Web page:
The LANG variable sets language, country, and encoding for system. In addition to LANG variable, chúng tôi file can also contain other variables that specify different aspects of locale, such as LC_TIME, LC_NUMERIC, LC_CURRENCY, LC_COLLATE, LC_MONETARY, and LC_MESSAGES.

The second level is user level, which applies to individual users in system. Each user has a home directory that contains a .bashrc file, which is a shell script that is executed when user logs in. .bashrc file can contain commands that set user’s locale. For example, to set US locale for a user, .bashrc file should contain following line −

export LANG=en_US.UTF-8

The export command makes LANG variable available to all child processes of shell. In addition to LANG variable, .bashrc file can also contain other variables that specify different aspects of locale, such as LC_TIME, LC_NUMERIC, LC_CURRENCY, LC_COLLATE, LC_MONETARY, and LC_MESSAGES.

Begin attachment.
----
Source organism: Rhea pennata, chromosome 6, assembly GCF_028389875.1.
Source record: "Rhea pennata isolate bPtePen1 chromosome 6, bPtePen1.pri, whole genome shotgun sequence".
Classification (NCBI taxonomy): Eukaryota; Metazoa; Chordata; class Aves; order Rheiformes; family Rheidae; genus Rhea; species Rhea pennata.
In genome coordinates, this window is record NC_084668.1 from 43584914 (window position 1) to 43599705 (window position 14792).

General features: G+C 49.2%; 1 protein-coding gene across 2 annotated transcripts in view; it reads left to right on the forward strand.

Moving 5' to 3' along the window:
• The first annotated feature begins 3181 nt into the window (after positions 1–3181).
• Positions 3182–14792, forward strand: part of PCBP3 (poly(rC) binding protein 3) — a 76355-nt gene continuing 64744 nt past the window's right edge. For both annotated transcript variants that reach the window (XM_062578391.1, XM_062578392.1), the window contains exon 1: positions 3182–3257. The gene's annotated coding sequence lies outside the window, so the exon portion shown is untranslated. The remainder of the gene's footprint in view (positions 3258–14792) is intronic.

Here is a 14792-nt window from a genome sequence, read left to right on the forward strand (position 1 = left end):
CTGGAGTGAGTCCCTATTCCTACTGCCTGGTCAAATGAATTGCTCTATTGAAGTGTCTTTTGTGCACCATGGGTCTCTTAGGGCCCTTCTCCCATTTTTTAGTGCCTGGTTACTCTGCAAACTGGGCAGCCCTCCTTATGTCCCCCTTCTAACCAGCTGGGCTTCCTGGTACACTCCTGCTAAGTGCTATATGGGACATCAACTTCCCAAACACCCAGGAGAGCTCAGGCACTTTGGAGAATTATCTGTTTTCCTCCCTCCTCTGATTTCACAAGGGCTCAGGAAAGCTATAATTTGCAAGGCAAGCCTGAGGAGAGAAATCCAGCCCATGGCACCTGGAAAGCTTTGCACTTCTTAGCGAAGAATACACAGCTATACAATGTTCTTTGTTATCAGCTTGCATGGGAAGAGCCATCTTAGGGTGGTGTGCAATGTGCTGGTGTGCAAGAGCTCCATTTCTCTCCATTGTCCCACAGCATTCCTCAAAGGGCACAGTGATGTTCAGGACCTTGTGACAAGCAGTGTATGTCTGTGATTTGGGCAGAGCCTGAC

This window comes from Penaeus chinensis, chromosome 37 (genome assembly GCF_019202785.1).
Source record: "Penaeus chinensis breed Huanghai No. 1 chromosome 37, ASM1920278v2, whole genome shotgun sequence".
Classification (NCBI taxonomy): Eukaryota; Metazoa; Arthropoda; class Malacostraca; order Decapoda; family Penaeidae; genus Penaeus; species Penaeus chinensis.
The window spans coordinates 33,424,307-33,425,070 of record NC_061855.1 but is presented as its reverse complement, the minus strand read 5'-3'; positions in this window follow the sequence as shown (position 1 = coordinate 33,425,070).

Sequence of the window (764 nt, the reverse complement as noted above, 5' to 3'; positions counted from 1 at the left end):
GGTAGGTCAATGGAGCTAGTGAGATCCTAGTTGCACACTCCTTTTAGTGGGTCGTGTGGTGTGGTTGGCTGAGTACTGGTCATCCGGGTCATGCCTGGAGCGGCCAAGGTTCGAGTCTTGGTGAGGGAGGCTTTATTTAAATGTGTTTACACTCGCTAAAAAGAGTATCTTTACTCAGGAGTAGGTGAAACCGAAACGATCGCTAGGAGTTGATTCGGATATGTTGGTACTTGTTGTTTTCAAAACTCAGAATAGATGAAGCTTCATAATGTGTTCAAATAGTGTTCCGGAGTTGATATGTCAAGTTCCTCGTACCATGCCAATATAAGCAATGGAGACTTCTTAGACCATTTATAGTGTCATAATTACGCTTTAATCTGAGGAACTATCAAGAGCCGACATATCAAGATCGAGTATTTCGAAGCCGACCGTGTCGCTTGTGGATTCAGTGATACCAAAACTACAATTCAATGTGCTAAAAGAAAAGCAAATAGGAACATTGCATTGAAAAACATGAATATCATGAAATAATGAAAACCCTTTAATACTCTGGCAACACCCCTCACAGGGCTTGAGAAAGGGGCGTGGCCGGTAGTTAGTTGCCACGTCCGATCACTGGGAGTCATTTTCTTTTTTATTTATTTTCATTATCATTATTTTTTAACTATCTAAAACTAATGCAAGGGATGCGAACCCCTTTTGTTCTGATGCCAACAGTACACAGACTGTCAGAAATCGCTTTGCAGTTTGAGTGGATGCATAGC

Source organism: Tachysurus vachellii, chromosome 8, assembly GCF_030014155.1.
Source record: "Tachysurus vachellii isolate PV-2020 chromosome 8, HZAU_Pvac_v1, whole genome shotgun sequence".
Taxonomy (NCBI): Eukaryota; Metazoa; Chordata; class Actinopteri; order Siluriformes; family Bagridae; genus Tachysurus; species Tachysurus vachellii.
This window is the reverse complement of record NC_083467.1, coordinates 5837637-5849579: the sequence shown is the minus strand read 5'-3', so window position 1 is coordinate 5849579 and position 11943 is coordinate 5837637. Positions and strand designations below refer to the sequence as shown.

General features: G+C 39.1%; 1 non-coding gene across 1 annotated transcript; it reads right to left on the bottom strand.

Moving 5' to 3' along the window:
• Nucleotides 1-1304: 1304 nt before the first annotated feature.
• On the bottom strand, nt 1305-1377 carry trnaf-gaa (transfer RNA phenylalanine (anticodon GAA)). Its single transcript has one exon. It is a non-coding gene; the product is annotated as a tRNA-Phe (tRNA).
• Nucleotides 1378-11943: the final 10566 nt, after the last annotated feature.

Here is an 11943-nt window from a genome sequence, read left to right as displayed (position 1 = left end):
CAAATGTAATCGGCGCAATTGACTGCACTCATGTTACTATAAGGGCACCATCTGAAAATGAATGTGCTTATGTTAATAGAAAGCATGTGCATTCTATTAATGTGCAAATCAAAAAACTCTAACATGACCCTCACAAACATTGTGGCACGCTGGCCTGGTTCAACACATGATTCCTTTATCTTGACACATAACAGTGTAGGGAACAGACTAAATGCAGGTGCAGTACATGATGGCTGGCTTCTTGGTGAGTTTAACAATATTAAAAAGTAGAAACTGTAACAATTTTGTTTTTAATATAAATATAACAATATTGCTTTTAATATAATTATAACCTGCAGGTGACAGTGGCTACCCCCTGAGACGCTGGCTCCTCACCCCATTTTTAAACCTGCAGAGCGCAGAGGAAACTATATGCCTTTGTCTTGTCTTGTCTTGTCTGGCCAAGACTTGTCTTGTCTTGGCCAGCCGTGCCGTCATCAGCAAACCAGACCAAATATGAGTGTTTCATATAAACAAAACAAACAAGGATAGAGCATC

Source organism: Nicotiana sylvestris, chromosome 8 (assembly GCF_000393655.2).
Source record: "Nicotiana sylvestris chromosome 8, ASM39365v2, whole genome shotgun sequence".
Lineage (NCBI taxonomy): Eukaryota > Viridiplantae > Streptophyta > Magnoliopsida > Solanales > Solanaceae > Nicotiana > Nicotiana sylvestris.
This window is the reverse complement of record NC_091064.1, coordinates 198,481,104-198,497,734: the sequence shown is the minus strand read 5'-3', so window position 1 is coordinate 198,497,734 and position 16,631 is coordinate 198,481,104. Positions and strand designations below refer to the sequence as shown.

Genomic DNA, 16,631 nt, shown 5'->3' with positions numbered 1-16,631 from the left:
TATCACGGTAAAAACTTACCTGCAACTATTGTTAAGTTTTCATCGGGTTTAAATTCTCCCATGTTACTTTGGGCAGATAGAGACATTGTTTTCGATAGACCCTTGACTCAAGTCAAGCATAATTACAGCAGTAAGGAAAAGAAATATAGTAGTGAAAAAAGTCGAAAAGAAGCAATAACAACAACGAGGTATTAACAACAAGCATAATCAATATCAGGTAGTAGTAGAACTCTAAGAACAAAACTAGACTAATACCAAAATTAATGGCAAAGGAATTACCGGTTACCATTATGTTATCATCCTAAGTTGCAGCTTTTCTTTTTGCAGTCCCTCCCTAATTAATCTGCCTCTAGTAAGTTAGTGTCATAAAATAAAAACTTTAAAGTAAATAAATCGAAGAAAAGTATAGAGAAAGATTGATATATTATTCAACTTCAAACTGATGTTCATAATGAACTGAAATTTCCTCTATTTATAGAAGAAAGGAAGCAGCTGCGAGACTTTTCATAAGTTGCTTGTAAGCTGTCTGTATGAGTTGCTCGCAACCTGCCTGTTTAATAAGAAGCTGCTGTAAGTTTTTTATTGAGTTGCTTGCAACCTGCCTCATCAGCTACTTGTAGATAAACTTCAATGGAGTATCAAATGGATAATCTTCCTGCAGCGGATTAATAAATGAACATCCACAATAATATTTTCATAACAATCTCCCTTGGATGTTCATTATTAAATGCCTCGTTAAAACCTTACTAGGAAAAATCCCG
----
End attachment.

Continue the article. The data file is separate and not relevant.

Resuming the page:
The third level is application level, which applies to individual applications in system. Each application can set its own locale environment variables. For example, Firefox web browser can set LANG variable to user’s preferred locale. locale environment variables set by an application take precedence over user and system-level variables.

Managing Locale Environment Variables

The locale environment variables can be managed using locale command in Linux. locale command can be used to view current locale settings, as well as to set locale for current session or permanently.

To view current locale settings, run following command −

$ locale

The output will display values of different locale environment variables, such as LANG, LC_TIME, LC_NUMERIC, LC_CURRENCY, LC_COLLATE, LC_MONETARY, and LC_MESSAGES.

To set locale for current session, run following command −

$ export LANG=en_US.UTF-8

This command sets LANG variable to US locale for current session. new locale settings will be effective only for current session and will be lost when session is closed.